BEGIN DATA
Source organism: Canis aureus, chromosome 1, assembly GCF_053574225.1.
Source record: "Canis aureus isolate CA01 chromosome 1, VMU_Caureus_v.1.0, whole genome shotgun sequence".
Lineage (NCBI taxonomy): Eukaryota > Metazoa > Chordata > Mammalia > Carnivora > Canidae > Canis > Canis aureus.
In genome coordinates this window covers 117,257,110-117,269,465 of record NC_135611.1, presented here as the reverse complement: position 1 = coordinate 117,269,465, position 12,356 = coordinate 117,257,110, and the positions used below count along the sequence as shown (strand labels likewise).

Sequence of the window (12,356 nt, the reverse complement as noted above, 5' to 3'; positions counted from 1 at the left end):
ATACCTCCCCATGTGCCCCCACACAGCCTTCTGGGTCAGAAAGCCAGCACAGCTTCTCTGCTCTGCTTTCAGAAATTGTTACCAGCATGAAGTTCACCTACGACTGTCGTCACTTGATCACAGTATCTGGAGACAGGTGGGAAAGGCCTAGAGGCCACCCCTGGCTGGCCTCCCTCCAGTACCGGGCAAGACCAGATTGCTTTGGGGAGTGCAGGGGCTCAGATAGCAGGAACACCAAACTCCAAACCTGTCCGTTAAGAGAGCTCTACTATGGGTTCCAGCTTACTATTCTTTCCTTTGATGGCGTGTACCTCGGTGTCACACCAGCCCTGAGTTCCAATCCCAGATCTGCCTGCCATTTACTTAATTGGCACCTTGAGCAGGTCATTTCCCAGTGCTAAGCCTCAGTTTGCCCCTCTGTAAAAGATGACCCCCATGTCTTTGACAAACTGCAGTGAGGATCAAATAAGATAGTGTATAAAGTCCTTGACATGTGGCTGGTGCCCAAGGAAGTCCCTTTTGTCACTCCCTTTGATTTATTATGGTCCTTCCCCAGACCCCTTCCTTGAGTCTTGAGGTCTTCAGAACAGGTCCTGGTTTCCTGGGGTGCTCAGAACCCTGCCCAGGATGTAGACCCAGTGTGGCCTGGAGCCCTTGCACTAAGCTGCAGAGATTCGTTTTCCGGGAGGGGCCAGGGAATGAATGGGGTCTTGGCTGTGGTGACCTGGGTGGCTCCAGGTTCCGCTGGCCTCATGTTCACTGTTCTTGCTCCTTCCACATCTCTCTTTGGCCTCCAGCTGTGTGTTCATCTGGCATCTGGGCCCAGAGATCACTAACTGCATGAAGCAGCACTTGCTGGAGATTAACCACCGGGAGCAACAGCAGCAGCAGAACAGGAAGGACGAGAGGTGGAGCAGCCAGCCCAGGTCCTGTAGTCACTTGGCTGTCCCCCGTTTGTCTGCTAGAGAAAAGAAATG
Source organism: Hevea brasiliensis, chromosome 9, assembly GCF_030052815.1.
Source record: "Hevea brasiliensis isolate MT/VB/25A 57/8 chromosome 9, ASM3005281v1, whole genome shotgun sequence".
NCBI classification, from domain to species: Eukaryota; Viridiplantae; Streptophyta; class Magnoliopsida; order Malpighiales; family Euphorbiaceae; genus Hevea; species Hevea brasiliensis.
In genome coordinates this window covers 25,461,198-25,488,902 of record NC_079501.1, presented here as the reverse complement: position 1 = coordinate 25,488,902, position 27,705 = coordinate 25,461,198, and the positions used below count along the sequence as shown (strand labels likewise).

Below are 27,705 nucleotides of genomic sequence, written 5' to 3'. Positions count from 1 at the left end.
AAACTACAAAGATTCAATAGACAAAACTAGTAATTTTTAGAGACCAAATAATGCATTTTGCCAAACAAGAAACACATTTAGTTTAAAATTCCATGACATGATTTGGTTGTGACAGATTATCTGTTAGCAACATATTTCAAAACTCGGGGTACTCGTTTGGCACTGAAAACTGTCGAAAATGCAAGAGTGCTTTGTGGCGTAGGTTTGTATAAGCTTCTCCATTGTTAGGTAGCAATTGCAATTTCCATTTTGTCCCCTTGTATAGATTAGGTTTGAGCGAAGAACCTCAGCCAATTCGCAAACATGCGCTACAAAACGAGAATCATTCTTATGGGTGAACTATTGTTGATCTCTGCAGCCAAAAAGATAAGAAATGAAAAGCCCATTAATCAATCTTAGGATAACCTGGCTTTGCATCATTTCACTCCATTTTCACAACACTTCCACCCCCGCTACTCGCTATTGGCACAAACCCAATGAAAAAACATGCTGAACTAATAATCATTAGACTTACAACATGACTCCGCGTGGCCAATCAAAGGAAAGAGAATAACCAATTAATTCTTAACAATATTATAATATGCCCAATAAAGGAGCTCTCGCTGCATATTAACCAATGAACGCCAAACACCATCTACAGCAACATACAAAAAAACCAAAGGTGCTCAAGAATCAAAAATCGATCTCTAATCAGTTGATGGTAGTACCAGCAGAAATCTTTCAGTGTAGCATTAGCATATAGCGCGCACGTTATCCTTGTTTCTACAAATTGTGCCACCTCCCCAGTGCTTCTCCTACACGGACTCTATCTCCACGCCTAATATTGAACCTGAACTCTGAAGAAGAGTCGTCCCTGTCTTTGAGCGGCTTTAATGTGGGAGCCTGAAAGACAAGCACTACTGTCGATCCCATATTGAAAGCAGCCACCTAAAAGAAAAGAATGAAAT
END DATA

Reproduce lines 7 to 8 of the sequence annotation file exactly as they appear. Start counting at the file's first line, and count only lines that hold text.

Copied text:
Source organism: Hevea brasiliensis, chromosome 9, assembly GCF_030052815.1.
Source record: "Hevea brasiliensis isolate MT/VB/25A 57/8 chromosome 9, ASM3005281v1, whole genome shotgun sequence".